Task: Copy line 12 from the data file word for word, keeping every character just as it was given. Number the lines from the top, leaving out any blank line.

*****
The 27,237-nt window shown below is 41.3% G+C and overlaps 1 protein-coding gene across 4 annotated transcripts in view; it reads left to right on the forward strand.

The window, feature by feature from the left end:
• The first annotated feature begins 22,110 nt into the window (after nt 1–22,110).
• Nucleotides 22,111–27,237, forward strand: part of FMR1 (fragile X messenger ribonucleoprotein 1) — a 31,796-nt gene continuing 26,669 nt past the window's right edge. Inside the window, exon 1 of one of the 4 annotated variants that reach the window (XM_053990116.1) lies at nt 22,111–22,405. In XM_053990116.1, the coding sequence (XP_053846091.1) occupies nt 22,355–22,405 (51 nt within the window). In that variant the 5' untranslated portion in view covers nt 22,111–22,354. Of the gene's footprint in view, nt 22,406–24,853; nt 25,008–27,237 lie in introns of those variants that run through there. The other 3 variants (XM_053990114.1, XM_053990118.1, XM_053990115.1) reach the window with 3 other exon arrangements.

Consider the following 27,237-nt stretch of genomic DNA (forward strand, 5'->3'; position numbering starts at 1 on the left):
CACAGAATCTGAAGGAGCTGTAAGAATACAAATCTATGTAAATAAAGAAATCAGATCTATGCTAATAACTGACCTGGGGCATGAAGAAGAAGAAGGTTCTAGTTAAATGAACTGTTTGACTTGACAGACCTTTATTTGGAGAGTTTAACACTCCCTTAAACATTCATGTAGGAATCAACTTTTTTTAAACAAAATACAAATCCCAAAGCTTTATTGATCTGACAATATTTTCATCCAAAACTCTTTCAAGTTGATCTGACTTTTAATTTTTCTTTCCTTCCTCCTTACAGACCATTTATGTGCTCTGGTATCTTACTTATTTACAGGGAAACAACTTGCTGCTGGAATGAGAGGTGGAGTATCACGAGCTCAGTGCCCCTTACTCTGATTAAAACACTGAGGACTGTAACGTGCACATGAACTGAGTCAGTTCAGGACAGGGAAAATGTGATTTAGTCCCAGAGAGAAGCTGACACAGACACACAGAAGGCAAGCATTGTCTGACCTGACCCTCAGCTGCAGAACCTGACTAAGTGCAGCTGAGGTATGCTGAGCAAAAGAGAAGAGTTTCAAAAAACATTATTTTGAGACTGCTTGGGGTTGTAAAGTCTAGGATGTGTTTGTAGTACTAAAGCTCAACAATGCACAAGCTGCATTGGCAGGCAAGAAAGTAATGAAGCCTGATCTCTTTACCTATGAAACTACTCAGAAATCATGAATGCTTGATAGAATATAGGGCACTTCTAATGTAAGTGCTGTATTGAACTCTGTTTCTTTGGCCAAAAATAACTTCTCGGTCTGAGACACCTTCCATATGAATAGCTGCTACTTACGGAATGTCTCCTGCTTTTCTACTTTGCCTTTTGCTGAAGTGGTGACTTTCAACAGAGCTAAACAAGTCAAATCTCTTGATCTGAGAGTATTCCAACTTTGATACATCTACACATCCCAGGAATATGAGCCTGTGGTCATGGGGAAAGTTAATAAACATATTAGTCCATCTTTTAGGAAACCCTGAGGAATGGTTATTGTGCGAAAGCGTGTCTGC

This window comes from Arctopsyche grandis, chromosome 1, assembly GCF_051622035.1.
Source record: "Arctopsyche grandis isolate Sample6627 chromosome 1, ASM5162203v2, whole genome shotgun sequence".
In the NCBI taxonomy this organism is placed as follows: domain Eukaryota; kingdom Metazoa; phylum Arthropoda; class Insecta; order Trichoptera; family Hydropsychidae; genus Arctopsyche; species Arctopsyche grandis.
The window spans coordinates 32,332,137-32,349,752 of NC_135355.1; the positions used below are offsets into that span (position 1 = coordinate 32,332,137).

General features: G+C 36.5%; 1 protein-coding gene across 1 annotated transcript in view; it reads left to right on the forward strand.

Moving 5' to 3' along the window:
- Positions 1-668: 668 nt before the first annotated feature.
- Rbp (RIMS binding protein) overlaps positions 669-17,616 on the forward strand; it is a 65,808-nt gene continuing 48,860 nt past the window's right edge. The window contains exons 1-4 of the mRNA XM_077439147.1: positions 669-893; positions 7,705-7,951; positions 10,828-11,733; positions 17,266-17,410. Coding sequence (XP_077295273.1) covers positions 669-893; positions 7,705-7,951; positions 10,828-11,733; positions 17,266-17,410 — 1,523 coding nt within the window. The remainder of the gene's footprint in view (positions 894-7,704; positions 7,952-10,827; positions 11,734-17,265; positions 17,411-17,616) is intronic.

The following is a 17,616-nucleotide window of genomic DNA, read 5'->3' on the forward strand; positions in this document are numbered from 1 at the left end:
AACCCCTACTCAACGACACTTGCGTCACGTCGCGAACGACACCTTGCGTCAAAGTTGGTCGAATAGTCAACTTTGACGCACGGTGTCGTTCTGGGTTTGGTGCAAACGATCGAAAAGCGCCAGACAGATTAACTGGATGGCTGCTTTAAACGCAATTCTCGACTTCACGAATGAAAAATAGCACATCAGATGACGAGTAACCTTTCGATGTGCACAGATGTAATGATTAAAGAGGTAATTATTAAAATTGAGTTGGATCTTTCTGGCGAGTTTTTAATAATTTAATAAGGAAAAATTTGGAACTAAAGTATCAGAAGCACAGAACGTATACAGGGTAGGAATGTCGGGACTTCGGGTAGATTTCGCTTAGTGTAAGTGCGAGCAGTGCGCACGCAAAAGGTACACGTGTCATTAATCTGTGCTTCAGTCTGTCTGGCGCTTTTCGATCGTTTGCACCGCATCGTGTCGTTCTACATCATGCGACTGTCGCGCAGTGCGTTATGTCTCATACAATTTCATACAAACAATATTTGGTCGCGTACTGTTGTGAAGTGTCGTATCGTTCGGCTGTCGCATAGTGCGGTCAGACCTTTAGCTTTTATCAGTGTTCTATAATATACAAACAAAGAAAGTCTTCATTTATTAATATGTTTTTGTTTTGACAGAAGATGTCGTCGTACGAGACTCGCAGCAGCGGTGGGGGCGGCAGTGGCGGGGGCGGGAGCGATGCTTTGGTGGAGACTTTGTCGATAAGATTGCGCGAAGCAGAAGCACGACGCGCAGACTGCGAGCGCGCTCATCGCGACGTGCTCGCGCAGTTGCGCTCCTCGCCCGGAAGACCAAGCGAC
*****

Moving 5' to 3' along the window: